Please note the time for Dr. Lubey’s class has changed and is now 2:00 – 4:00 p.m.
ENG 855: Theory of the Novel (75130)
R. 2:00-400 p.m.
Dr. Kathleen Lubey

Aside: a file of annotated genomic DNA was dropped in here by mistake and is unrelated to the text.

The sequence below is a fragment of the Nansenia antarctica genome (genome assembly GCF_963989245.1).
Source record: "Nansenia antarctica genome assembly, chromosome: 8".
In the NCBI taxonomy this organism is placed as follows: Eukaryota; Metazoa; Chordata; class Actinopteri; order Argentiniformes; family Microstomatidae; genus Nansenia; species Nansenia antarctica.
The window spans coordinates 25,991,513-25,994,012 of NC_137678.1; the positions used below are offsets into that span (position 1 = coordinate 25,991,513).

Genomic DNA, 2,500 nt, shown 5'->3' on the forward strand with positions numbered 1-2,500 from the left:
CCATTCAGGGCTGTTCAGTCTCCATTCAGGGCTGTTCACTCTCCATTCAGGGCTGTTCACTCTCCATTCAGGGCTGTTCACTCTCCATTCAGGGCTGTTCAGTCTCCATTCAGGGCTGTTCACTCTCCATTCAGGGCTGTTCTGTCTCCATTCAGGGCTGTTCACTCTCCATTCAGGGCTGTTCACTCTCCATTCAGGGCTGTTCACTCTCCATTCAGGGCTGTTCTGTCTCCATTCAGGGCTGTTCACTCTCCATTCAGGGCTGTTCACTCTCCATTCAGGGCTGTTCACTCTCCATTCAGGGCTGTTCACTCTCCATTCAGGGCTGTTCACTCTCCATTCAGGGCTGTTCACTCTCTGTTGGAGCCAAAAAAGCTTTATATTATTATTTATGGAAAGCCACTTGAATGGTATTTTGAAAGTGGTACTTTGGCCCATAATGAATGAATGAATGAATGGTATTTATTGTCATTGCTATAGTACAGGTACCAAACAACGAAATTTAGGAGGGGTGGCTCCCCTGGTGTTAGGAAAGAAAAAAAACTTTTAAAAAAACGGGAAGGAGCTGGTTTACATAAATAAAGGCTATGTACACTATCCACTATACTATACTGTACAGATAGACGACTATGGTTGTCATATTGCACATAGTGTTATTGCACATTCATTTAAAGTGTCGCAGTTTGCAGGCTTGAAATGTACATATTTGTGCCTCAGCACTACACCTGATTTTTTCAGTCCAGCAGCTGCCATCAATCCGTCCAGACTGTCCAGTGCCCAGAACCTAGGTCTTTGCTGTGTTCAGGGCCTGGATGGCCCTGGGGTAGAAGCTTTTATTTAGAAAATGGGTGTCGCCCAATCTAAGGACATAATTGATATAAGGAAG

This course will acquaint students with the “long history” of novel theory and the changing ways in which literary critics have defined the origins, attributes, and socio-political function of the genre. We will read a few novels as test cases for our theoretical readings, probably by Henry Fielding, Virginia Woolf, and J.M. Coetzee. But our discussions will be rooted in understanding the enduring questions that are diversely taken up by literary critics of the novel: what formal and ideological features define the novel? What is the relationship between the novel form and modernity? What politics are mobilized by the genre’s unique ways of formulating subjectivity and the objective world? These and other questions will be pursued as we understand the singularity of each novel theorist as well as the dialogue each critic sustains with the larger field. Our theoretical readings will cover “old” and “new” formalisms (Frye, Booth, Lukacs, Bakhtin; Gallagher, Levine); post-structural challenges to genre theory (Culler, Derrida); theories of the novel’s origins and social politics (Watt, McKeon, Moretti, Jameson, Benjamin); theories of the novel and gender (Sedgwick, Armstrong, Brown), and of its post-colonial context (Attridge, Appiah). Evaluation will be based on participation and papers, equaling 20-25 pages.